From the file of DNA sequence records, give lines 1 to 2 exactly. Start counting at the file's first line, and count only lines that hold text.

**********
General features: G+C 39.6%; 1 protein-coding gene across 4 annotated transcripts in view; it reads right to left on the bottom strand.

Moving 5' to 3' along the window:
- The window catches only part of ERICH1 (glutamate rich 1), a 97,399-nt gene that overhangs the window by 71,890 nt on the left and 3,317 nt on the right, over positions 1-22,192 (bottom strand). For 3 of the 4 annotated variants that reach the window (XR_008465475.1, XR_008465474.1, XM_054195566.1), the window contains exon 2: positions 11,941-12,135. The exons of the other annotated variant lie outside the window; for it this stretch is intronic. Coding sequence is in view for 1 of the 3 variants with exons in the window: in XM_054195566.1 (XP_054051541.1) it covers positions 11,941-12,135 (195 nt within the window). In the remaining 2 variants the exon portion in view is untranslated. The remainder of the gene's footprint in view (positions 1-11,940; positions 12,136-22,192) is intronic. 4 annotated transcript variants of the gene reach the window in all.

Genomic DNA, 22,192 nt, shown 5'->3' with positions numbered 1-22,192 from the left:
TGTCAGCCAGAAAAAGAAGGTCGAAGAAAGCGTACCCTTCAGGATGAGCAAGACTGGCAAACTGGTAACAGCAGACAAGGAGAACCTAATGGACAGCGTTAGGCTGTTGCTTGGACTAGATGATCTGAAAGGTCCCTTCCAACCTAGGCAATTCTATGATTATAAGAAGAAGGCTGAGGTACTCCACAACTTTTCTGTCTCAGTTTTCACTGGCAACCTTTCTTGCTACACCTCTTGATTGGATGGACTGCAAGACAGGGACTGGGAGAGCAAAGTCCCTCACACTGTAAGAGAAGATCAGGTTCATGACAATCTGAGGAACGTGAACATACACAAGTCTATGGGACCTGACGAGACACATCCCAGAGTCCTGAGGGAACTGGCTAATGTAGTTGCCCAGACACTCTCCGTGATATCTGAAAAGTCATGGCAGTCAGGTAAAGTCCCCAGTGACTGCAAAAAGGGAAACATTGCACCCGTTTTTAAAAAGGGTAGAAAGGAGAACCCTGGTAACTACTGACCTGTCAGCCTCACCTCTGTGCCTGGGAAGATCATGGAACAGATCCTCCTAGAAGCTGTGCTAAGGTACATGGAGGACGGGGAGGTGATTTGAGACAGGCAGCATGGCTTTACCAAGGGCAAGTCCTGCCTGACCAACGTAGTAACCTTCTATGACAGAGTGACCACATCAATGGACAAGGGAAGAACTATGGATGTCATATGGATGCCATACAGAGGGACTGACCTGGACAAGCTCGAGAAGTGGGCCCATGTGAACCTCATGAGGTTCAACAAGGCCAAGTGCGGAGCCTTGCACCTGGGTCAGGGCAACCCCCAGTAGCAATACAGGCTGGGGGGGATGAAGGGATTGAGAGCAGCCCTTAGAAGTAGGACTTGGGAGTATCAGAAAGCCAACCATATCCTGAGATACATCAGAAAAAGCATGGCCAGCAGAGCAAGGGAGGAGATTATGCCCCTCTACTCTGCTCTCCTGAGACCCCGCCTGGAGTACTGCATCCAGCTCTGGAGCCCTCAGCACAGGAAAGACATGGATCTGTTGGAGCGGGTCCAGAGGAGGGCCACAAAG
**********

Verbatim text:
General features: G+C 39.6%; 1 protein-coding gene across 4 annotated transcripts in view; it reads right to left on the bottom strand.

Moving 5' to 3' along the window: